Incidently, comercially speaking, the 'turn over rate' should be around 8 hours for a public pool. Your jurisdiction may have other standards. Commercial pools should run 24 hours a day at that rate during the open season. Turn over rate means all the gallons of the pool should go through the filter in 8 hours, or all the gallons should go through the filter three times per day. Example: 16000 gallons of water in the pool, your filter and pump should be pumping 2000 gallons per hour. Studies show that it actually takes up to 5 days to get every actual 'chunk' of water to go through the filter, so, many of the 'chunks' of water go through the filter multiple times per hour. BTW, I use the word "chunks" in an effort to better paint a mental picture of what is happening. I am not suggesting your water has "chunks" in it.

Thanks for your question @ FixYa.com

Jul 07, 2011 | Waterway 2hp Hi - Flo 2 Speed Above Ground...

Hi again ... Thanks for the Chat yesterday. Have you considered this article: http://www.directpoolsupplies.com.au/webcontent34.htm (click specifically on maintenance of your salt cell) There are lots of good tips here for the pool owner.

I see that this manufacturer wants 4000 ppm salt (4%) minimum to 7000 ppm salt (7%) maximum which is above the standard here in North America. You are in Australia? According to the manufacturer, your cell may be at the end of its life.

Sudden low filter pressure could be a broken lateral in a sand filter (you would probably have sand in the pool) or a hole in a paper filter (no indicator other than low pressure).

Here are some useful numbers for your 4 X 12 X 30 foot pool:

1440 cubic feet or 40.776259104 cu meters

1 cubic foot = 7.5 gallons or

1 cubic foot = 0.0283168466 cubic meters.

1 cubic meter = 264.172052 US gallons.

1 cubic meter = 1000 liters ( you probably know this stuff though)

I calculate your pool to be about 10800 gallons. The actual gallons per foot is really 7.48 (10771.2 in your pool) but we use 7.5 gallons per foot.

One inch in your pool is 225 gallons or 851.71765 L. This will give you some idea about what chemicals you may have to add with one inch of make up water.

If you were in NJ, and a commercial pool, you would have to have a a 8 hour turn over rate with a filter = 60 square feet and your flow rate would be about 22.5 gallons per minute.

Please keep your water balanced with the proper amount of Calcium (about 350 ppm) your pH at 7.4 - 7.6 your TA around 100 (80 min and 120 max) and your salt per manufacturer recommendation, in this case about 5000 ppm. Cyanuric acid around 80 ("Sun screen" for chlorine) and of course Cl around 3 to 4.

I hope you have found this information helpful. Enjoy your pool, while we shiver here in the North East.

I see that this manufacturer wants 4000 ppm salt (4%) minimum to 7000 ppm salt (7%) maximum which is above the standard here in North America. You are in Australia? According to the manufacturer, your cell may be at the end of its life.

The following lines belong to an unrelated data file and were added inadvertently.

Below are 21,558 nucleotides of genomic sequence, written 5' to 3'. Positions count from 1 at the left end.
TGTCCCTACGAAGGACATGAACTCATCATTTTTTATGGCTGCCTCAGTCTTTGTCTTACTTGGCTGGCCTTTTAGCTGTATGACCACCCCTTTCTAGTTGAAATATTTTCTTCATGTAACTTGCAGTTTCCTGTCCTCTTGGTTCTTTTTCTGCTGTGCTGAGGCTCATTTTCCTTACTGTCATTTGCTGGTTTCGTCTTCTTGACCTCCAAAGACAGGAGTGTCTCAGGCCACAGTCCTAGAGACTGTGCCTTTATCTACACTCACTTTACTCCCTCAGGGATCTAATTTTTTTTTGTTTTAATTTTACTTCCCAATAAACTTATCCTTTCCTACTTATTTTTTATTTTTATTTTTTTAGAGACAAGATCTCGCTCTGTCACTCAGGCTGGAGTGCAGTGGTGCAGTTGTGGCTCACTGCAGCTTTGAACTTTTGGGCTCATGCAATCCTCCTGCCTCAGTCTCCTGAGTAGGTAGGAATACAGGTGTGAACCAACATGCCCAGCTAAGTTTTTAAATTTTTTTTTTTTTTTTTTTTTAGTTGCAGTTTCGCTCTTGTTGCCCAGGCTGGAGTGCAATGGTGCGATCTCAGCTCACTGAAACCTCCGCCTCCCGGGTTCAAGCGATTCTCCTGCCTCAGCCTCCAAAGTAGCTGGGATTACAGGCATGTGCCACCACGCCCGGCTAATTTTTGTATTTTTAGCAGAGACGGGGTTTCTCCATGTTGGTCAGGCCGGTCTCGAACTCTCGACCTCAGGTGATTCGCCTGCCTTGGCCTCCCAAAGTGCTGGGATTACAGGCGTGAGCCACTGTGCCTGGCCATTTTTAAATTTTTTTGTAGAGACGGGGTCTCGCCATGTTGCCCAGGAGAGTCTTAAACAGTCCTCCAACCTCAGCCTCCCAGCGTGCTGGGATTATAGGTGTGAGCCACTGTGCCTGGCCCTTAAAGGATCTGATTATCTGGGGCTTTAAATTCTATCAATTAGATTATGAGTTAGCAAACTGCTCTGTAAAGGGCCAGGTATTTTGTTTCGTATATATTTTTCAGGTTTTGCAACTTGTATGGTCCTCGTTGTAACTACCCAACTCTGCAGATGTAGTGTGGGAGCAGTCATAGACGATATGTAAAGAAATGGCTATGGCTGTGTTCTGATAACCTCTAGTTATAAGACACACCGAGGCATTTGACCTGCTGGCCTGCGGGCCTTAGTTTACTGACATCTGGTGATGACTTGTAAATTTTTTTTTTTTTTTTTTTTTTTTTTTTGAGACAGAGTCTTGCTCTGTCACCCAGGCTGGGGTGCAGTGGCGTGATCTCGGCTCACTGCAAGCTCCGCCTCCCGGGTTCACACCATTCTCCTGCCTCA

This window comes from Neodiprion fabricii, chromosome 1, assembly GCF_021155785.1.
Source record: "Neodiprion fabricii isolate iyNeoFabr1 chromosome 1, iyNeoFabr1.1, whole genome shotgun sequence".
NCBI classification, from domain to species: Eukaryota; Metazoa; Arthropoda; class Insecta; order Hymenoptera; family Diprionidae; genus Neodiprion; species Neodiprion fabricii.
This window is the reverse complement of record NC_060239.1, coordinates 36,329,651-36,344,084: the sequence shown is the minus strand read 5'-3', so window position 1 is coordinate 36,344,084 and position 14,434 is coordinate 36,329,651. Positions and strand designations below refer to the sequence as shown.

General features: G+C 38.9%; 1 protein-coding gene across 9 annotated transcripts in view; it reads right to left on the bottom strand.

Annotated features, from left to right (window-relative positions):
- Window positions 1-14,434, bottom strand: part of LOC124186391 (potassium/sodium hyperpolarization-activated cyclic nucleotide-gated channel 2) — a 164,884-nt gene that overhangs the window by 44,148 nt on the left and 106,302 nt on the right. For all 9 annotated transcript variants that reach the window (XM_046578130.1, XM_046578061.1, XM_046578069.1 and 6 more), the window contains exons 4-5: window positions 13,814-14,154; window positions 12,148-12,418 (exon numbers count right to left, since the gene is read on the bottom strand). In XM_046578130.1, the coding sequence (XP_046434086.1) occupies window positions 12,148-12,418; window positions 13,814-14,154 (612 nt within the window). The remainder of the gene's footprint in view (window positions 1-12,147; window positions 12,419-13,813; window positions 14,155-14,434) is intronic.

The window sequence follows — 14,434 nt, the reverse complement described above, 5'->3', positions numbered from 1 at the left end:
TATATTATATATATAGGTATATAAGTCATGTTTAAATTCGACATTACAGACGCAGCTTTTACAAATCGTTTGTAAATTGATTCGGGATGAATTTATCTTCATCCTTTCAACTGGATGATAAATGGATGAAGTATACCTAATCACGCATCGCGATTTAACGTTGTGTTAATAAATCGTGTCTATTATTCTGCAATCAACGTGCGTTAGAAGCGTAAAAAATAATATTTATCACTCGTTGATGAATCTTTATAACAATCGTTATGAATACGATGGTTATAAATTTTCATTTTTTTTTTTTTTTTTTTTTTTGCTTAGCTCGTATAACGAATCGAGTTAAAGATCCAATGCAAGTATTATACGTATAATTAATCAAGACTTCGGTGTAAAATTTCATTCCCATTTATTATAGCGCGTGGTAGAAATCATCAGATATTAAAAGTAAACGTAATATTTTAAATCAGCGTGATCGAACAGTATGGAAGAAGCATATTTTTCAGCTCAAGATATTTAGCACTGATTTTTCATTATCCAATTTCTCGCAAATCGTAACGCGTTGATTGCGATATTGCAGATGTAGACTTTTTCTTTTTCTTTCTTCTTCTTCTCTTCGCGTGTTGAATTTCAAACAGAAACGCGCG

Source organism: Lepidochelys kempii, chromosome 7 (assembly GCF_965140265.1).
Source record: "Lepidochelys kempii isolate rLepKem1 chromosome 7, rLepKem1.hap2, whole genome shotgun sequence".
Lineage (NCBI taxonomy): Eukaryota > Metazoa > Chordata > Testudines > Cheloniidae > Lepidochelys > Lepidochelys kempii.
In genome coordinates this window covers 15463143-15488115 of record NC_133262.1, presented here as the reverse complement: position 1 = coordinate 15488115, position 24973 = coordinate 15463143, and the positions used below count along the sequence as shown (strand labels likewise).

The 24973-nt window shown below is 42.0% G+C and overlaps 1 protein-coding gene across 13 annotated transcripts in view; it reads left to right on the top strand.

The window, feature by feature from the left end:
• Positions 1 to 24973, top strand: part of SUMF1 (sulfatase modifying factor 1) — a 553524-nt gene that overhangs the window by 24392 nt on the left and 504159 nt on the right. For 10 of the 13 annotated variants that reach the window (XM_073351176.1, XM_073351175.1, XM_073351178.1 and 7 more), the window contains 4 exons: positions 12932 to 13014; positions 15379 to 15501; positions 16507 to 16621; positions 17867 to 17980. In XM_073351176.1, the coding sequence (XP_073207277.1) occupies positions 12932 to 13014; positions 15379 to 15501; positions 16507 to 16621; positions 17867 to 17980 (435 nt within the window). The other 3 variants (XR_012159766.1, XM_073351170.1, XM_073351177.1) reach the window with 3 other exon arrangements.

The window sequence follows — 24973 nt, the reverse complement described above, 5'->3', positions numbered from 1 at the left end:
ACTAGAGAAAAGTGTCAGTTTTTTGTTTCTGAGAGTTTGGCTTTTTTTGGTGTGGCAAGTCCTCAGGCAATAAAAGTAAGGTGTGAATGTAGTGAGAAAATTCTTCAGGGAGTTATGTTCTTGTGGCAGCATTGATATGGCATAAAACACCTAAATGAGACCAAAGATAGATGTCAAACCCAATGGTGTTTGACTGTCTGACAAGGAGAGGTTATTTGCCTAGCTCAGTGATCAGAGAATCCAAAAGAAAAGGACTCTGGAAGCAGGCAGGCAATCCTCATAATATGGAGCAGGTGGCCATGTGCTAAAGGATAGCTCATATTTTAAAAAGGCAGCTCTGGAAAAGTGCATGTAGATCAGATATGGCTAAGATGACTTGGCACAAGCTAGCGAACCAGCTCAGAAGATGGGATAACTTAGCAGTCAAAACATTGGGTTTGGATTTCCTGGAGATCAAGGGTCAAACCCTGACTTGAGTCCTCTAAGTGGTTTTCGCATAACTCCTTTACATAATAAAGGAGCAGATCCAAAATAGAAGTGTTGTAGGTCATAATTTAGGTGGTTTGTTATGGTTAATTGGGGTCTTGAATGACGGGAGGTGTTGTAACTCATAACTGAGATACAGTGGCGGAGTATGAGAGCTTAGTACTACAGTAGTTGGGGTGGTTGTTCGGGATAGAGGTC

Sudden low filter pressure could be a broken lateral in a sand filter (you would probably have sand in the pool) or a hole in a paper filter (no indicator other than low pressure).

Here are some useful numbers for your 4 X 12 X 30 foot pool:

1440 cubic feet or 40.776259104 cu meters

1 cubic foot = 7.5 gallons or

1 cubic foot = 0.0283168466 cubic meters.

1 cubic meter = 264.172052 US gallons.

1 cubic meter = 1000 liters ( you probably know this stuff though)

I calculate your pool to be about 10800 gallons. The actual gallons per foot is really 7.48 (10771.2 in your pool) but we use 7.5 gallons per foot.

One inch in your pool is 225 gallons or 851.71765 L. This will give you some idea about what chemicals you may have to add with one inch of make up water.

If you were in NJ, and a commercial pool, you would have to have a a 8 hour turn over rate with a filter = 60 square feet and your flow rate would be about 22.5 gallons per minute.

Please keep your water balanced with the proper amount of Calcium (about 350 ppm) your pH at 7.4 - 7.6 your TA around 100 (80 min and 120 max) and your salt per manufacturer recommendation, in this case about 5000 ppm. Cyanuric acid around 80 ("Sun screen" for chlorine) and of course Cl around 3 to 4.

I hope you have found this information helpful. Enjoy your pool, while we shiver here in the North East.

Jan 28, 2011 | Zodiac Duo Clear System Chlorine...

From what I can see, under ideal conditions, about 90 gallons per minute for a 1.5 HP, 1.5 inch pump of another manufacturer.

Gary

Gary

Dec 13, 2010 | Aqua Flo 1.5 HP Aqua-Flo Pump: 1.5"...

It uses 1.2 gallons for each wash or rinse action in a cycle. The water only runs until the 1.2 gallons amount is reached and then that water recycles through the pump for the duration of the action. Start the dishwasher and time how long it takes until the water stops filling (not the entire time of the action). Divide 1.2 by the number of minutes including seconds as a decimal fraction (i.e. 1 minute and 30 seconds = 1.5 minutes) to get the flow rate in gallons per minute (GPM).

May 29, 2009 | Amana 24 in. DWA33A Built-in Dishwasher